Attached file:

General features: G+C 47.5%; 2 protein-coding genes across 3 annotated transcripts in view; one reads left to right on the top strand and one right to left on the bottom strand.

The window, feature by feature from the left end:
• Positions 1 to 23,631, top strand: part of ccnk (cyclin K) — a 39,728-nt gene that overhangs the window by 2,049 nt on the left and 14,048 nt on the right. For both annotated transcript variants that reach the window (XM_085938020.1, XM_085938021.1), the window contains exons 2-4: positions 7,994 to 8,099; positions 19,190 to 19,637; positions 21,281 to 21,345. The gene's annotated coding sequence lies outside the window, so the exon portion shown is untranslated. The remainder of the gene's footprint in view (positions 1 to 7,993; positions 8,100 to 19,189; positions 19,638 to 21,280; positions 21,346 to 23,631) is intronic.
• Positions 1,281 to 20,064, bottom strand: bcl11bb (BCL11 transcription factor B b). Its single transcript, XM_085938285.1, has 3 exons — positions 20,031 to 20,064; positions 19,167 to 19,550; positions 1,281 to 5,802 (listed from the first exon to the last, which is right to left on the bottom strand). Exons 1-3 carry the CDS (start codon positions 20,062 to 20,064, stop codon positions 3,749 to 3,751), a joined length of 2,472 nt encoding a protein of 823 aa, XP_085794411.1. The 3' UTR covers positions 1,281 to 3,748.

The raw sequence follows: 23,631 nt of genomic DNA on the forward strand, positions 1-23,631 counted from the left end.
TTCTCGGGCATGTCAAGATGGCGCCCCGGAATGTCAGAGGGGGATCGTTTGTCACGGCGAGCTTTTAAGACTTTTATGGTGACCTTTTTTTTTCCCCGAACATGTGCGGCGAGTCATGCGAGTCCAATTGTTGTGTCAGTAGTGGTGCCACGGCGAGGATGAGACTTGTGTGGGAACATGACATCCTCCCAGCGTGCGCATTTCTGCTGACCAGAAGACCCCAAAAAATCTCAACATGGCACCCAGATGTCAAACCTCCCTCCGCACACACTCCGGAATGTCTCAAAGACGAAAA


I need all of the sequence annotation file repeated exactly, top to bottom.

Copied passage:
General features: G+C 47.5%; 2 protein-coding genes across 3 annotated transcripts in view; one reads left to right on the top strand and one right to left on the bottom strand.

The window, feature by feature from the left end:
• Positions 1 to 23,631, top strand: part of ccnk (cyclin K) — a 39,728-nt gene that overhangs the window by 2,049 nt on the left and 14,048 nt on the right. For both annotated transcript variants that reach the window (XM_085938020.1, XM_085938021.1), the window contains exons 2-4: positions 7,994 to 8,099; positions 19,190 to 19,637; positions 21,281 to 21,345. The gene's annotated coding sequence lies outside the window, so the exon portion shown is untranslated. The remainder of the gene's footprint in view (positions 1 to 7,993; positions 8,100 to 19,189; positions 19,638 to 21,280; positions 21,346 to 23,631) is intronic.
• Positions 1,281 to 20,064, bottom strand: bcl11bb (BCL11 transcription factor B b). Its single transcript, XM_085938285.1, has 3 exons — positions 20,031 to 20,064; positions 19,167 to 19,550; positions 1,281 to 5,802 (listed from the first exon to the last, which is right to left on the bottom strand). Exons 1-3 carry the CDS (start codon positions 20,062 to 20,064, stop codon positions 3,749 to 3,751), a joined length of 2,472 nt encoding a protein of 823 aa, XP_085794411.1. The 3' UTR covers positions 1,281 to 3,748.

The raw sequence follows: 23,631 nt of genomic DNA on the forward strand, positions 1-23,631 counted from the left end.
TTCTCGGGCATGTCAAGATGGCGCCCCGGAATGTCAGAGGGGGATCGTTTGTCACGGCGAGCTTTTAAGACTTTTATGGTGACCTTTTTTTTTCCCCGAACATGTGCGGCGAGTCATGCGAGTCCAATTGTTGTGTCAGTAGTGGTGCCACGGCGAGGATGAGACTTGTGTGGGAACATGACATCCTCCCAGCGTGCGCATTTCTGCTGACCAGAAGACCCCAAAAAATCTCAACATGGCACCCAGATGTCAAACCTCCCTCCGCACACACTCCGGAATGTCTCAAAGACGAAAA